Saturday, January 16, 2016

In Memoriam to Lives Lost: Visiting S-21

Mugshots of Cambodian child prisoners in S-21.
  Last week, I returned from an incredible trip to Vietnam and Cambodia with my family. The trip was special for many reasons: my brother spoke Vietnamese from his LDS mission to Australia, my mother worked with Cambodian refugees during her LDS mission, and it was my first time returning to Asia after returning from my LDS mission to Hong Kong six years ago. Despite visa issues, food poisoning, a stolen and returned passport, squatting toilets, crossing frenetic streets without stoplights, and striving to understand tour guides with limited English, it was a truly memorable and wonderful experience to be together.

Whenever I travel, I am always fascinated with how an area confronts and retells its history. In my opinion, Berlin has set a high standard for doing this in a remarkably transparent manner. The city includes memorials to the Jews, homosexuals, the burned books, the politicians who opposed the Nazi Party, and even to the man who attempted to assassinate Hitler. If that were not enough, the Nazi Museum next to the Berlin Wall gives visitors all of the information they would need to understand the rise and fall of that nefarious party and its leaders.

Berlin's attempt to confront its past was on my mind when my family and I visited S-21 in Pnom Penh, the capitol of Cambodia. S-21 was a former high school that was converted into one of the Khmer Rouge's* most terrifying secret prisons from 1975-8. As religion and education was decried by the new government, doctors, monks, government officials, teachers, students, engineers, and their subsequent families were rounded up here and tortured into producing false confessions of how they were an "enemy" to the state. Classrooms were converted into crude cells, playground bars became terrible torture devices, and children who should have been in school were cruelly beaten and starved. Out of the 20,000 prisoners who entered S-21's doors, only twelve survived to tell the tale. The prisoner's haunting mugshots, rows of skulls behind glass, and the blood residue on the walls bear witness to the terror and horror that should have never occurred.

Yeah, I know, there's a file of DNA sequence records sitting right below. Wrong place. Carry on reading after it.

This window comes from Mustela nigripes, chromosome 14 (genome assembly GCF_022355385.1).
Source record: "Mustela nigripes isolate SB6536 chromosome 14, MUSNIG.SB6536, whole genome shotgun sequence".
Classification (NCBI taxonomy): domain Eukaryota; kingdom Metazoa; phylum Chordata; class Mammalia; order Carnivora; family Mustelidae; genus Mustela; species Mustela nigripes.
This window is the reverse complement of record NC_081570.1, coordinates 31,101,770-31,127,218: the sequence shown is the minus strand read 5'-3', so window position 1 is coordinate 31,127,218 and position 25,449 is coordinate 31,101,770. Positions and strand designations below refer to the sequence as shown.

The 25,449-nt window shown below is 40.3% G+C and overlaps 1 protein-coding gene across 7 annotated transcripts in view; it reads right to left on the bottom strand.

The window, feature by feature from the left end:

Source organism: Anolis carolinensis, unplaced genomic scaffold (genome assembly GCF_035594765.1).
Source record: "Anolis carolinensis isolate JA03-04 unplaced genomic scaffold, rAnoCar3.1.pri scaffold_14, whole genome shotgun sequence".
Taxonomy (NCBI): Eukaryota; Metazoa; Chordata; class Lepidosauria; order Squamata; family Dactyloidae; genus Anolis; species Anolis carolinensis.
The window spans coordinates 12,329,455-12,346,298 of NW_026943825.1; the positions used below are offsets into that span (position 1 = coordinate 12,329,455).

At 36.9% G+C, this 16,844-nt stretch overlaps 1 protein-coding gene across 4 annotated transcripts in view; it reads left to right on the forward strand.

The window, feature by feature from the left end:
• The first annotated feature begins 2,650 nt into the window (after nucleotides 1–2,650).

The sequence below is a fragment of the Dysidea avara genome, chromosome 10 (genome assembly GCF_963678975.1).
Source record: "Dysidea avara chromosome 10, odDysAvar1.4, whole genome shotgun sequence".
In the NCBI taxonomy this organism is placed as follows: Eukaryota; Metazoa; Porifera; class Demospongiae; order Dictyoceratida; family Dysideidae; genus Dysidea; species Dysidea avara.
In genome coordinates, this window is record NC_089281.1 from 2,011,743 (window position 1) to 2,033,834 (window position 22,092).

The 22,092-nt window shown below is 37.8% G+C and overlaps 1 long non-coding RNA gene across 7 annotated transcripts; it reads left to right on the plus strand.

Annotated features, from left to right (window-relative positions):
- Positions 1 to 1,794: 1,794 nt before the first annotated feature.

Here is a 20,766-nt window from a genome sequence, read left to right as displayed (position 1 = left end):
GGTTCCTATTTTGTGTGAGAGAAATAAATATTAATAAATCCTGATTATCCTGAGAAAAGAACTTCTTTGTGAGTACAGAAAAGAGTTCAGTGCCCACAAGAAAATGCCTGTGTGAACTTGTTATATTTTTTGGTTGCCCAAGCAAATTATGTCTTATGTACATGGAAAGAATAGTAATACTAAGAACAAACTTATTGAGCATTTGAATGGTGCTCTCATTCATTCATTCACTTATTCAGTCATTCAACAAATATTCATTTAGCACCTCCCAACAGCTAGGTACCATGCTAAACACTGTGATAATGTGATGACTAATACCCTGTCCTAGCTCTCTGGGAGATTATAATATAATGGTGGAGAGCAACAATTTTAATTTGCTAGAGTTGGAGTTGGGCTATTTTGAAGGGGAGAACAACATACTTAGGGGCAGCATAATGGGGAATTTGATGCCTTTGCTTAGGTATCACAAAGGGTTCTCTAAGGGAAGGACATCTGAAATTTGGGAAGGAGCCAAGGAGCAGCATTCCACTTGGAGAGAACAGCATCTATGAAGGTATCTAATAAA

Cambodian folklore says that those who die without a proper burial are forced to wander the earth aimlessly, which, understandably, only adds upon the grief of those who have no way of tracking their loved one's bodies who were killed. In light of this belief, the presentation of S-21 was particularly striking, as the prison is virtually the same as it was back in 1979. With the explanations, pictures, and some lone survivors of S-21 who wandered around to answer tourists' questions, the area does seem to serve as a make-shift burial ground to ensure that the world and even the locals do not forget what happened.

                                                                  The prison cells in S-21. The size was probably equal to a third of my bedroom.
In walking the somber hallways of S-21, I was quietly reminded just how many of the world's most brutal leaders think and act in a surprisingly similar fashion. Indeed, Pol Pot carried out an incredibly similar "Great Leap Backward Forward" with massive irrigation and rice production projects, leading to massive starvation and the death of thousands (millions, perhaps?). But our tour guide then pointed out that while Mao and Pol Pot's tactics were similar, they still had remarkably separate views. Mao intended to propel his country toward the future to similar economic grounds as his Western counterparts. Pol Pot, on the other hand, was looking towards the past, desiring to restore Cambodia to the former splendor of its Angkor Empire days. In visiting the magnificent Angkor Wat several days later, it was easy to see how a revolutionary who saw his country ransacked by civil war, desired to restore his country to attain the same kind of respect and glory it once enjoyed a thousand years ago. Hitler too, seemed nostalgic for the old Germanic Empire and desired to restore the "Aryan" nation, as his nation was thrust into poverty post WWI.  

Forty years later, Cambodia still seems to be grappling with Pol Pot's legacy, making it even more obvious as to why the S-21 edifice was desperately needed. I recall how one of our Cambodian tour guides explained how Pol Pot was not actually such a bad guy; he was only trying to take back their territory from Vietnam. The animosity he had toward Vietnam was palpable, but our family exchanged glances at one another, unable to process what he had said.

"Have you been to S-21?" one of my brothers asked him.

He answered that he knew about it. My hope is that he can enter its walls one day and really get it. Fortunately, with S-21 still standing, he is able to do so, in a similar way that the Germans who enter Berlin can understand their painful past. Maybe someday, Mao's mausoleum in Tianneman Square will be torn down to create a space for a museum that explains just how this leader is viewed as responsible for at least 45 million deaths--in the name of progress.

*Khmer Rouge was the name of the political party that came to power after a long Cambodian civil war. The leader of the Khmer Rouge was Pol Pot. The Khmer Rouge is estimated to have killed over 3 million people in their quest to produce the most pure socialist regime the world had yet seen.


  1. I taught many Cambodians on my mission in New Zealand from Jan 96 to Dec 1997.